‘Hmmm…’ Harris nodded, placing his hands on his hips like a man desperately wanting to look like he is control. He stared around at the scenery for some inspiration before he finally asked: ‘So, what next?’
Giles already had the answer.
‘I need to talk to the first officer on scene. The one who Barker handed the paper scrap to.’
‘Ted Bright,’ Harris replied instantly. ‘The one who was with Miss Larken.’
Giles nodded. ‘PC Bright it is then.’
PC Bright glanced from Giles to Harris who nodded in approval. He shrugged his shoulders and leaned back against an ash tree trunk as he gestured towards the direction of the bunker.
‘I saw Miss Larken first,’ he explained. ‘She was keeping look out for me and she waved me over when I came over the bridge. She directed me over to bunker where our dead friend was lying against the wall. I checked his vitals but there was no way he was alive by the time I got there…’
‘And Barker?’ Giles asked.
‘He was over by the river. According to Miss Larken, he hadn’t moved from that spot since they found the body. When I went over to talk to him, he told me that he fired the shot and that he needed protection.’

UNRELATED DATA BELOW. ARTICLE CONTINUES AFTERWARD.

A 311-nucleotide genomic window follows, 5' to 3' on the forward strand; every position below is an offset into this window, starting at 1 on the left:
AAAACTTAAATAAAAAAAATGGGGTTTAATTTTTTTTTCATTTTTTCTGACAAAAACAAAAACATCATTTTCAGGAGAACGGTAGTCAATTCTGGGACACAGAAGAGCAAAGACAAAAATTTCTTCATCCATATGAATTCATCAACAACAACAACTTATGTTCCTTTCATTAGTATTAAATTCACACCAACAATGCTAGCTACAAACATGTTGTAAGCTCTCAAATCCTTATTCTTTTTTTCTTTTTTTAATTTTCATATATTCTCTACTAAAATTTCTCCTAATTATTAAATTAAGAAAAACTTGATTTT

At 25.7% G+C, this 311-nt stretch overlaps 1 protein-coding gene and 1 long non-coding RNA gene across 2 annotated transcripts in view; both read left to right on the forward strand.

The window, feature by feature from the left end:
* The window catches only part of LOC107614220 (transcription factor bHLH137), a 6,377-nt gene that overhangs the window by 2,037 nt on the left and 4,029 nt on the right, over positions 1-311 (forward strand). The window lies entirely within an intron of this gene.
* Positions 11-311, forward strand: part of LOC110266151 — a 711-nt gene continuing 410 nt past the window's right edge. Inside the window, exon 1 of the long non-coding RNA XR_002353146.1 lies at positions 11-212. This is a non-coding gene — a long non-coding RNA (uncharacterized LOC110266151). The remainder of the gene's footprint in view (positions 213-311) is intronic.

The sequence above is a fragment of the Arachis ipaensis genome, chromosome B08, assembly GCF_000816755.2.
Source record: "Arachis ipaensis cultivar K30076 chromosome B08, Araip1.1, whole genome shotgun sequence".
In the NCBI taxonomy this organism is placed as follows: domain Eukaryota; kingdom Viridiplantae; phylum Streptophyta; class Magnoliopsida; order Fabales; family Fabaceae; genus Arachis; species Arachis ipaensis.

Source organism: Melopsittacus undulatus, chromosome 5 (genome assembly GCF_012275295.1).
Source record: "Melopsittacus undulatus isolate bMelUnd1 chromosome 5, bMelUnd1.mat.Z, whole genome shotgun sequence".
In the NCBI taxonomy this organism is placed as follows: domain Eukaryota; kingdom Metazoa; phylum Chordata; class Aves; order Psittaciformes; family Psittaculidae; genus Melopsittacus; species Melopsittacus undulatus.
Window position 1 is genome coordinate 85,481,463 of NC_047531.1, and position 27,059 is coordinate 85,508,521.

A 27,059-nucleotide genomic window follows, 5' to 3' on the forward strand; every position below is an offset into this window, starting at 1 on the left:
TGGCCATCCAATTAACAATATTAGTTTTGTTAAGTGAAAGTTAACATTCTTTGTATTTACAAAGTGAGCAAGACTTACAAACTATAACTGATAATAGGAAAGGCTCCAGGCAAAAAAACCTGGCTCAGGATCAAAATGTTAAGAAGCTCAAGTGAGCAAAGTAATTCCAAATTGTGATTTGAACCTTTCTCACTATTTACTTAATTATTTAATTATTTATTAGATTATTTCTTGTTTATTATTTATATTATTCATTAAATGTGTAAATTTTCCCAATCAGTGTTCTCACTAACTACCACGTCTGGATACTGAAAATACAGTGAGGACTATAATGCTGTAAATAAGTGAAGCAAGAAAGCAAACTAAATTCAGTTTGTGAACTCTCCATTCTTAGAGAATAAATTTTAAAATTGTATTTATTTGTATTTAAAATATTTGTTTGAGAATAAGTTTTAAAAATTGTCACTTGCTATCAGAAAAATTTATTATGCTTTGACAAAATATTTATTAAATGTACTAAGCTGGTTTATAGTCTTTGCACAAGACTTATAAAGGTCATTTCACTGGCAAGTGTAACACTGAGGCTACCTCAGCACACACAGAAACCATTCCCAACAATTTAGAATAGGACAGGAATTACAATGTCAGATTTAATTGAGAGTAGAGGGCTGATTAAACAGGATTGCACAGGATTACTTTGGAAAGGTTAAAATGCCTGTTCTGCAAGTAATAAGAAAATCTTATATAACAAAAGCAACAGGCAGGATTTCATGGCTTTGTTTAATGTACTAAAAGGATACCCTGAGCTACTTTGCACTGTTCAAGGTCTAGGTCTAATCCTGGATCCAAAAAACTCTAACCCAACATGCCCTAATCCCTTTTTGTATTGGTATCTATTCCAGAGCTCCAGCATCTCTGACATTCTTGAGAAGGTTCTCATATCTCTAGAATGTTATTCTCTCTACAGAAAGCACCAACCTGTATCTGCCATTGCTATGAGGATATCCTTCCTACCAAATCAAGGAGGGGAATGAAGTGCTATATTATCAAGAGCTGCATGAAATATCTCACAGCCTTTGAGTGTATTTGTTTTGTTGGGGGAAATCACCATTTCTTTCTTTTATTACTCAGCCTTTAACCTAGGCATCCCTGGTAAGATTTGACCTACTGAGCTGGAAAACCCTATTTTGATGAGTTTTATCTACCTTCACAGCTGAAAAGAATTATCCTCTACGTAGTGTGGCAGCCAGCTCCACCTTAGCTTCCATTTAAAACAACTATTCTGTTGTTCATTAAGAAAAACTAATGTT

‘Did he say from what?’
Bright glanced over at Harris. ‘No, sir. Just that the dead man had tried to kill him and that he believed someone else would try again. When the rest of the team arrived, he insisted on having four or five of us with him to keep him safe. If you ask me, I think he was terrified of something…’
‘And when did he hand you the scrap of paper?’
Bright didn’t hesitate. ‘Straight away. It was the first thing he did. He handed me that scrap and told me to call Detective Sergeant Evelyn Giles from the Met. He seemed to think you would understand why.’
‘And he said nothing else?’
‘Nothing of importance,’ Bright replied. ‘He was in shock, I think. He kept muttering about needing to defend himself and then he said something the bluebells that just didn’t make any sense at all…’
Giles froze. Her heart pumped hard in her chest but her mind seemed to drain of all thoughts and ideas. She felt her mouth drop open and, instinctively, she reached forward and grasped hold of PC Bright’s shoulder.
‘What about the bluebells?’
Bright stared in confusion between Harris and Giles. ‘Nothing really. He was just rambling…’
‘Yes, but what sort of rambling?’
‘I don’t know,’ Bright replied, pushing himself off from the tree trunk. ‘I don’t really remember…’
Harris stepped forward: ‘Is that significant?’
Giles didn’t stop to answer the question. With a kick in her heels, she moved swiftly down the river path, passing by the pillbox without so much as a second glance as she made her way through to the next field. With a bark of command, she sent the uniformed officers back a few steps and grabbed hold of Barker’s arm.